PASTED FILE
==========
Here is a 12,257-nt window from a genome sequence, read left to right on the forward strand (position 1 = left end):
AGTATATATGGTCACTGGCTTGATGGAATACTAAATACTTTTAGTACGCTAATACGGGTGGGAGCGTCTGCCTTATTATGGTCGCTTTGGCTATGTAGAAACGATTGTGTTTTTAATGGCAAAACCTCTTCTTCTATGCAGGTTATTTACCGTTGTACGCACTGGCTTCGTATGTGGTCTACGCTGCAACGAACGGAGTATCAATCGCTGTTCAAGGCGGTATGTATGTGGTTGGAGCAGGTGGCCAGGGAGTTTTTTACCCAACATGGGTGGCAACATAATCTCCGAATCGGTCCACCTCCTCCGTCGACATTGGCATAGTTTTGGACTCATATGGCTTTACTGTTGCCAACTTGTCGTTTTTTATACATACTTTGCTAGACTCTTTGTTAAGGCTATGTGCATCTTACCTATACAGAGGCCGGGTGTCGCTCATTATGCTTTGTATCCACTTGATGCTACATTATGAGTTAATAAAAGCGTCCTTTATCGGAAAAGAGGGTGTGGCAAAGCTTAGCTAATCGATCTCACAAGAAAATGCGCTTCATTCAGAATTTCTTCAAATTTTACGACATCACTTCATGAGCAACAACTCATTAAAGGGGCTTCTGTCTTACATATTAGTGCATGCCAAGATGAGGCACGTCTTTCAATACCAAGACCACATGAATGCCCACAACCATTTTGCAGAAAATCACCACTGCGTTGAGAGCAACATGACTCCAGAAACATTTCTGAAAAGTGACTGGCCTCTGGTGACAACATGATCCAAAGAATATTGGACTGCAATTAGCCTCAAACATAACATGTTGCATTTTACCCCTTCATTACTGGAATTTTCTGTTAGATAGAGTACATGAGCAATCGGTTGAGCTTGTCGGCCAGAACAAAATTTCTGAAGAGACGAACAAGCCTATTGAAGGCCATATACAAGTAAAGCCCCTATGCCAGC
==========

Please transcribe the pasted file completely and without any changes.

Here is a 12,257-nt window from a genome sequence, read left to right on the forward strand (position 1 = left end):
AGTATATATGGTCACTGGCTTGATGGAATACTAAATACTTTTAGTACGCTAATACGGGTGGGAGCGTCTGCCTTATTATGGTCGCTTTGGCTATGTAGAAACGATTGTGTTTTTAATGGCAAAACCTCTTCTTCTATGCAGGTTATTTACCGTTGTACGCACTGGCTTCGTATGTGGTCTACGCTGCAACGAACGGAGTATCAATCGCTGTTCAAGGCGGTATGTATGTGGTTGGAGCAGGTGGCCAGGGAGTTTTTTACCCAACATGGGTGGCAACATAATCTCCGAATCGGTCCACCTCCTCCGTCGACATTGGCATAGTTTTGGACTCATATGGCTTTACTGTTGCCAACTTGTCGTTTTTTATACATACTTTGCTAGACTCTTTGTTAAGGCTATGTGCATCTTACCTATACAGAGGCCGGGTGTCGCTCATTATGCTTTGTATCCACTTGATGCTACATTATGAGTTAATAAAAGCGTCCTTTATCGGAAAAGAGGGTGTGGCAAAGCTTAGCTAATCGATCTCACAAGAAAATGCGCTTCATTCAGAATTTCTTCAAATTTTACGACATCACTTCATGAGCAACAACTCATTAAAGGGGCTTCTGTCTTACATATTAGTGCATGCCAAGATGAGGCACGTCTTTCAATACCAAGACCACATGAATGCCCACAACCATTTTGCAGAAAATCACCACTGCGTTGAGAGCAACATGACTCCAGAAACATTTCTGAAAAGTGACTGGCCTCTGGTGACAACATGATCCAAAGAATATTGGACTGCAATTAGCCTCAAACATAACATGTTGCATTTTACCCCTTCATTACTGGAATTTTCTGTTAGATAGAGTACATGAGCAATCGGTTGAGCTTGTCGGCCAGAACAAAATTTCTGAAGAGACGAACAAGCCTATTGAAGGCCATATACAAGTAAAGCCCCTATGCCAGC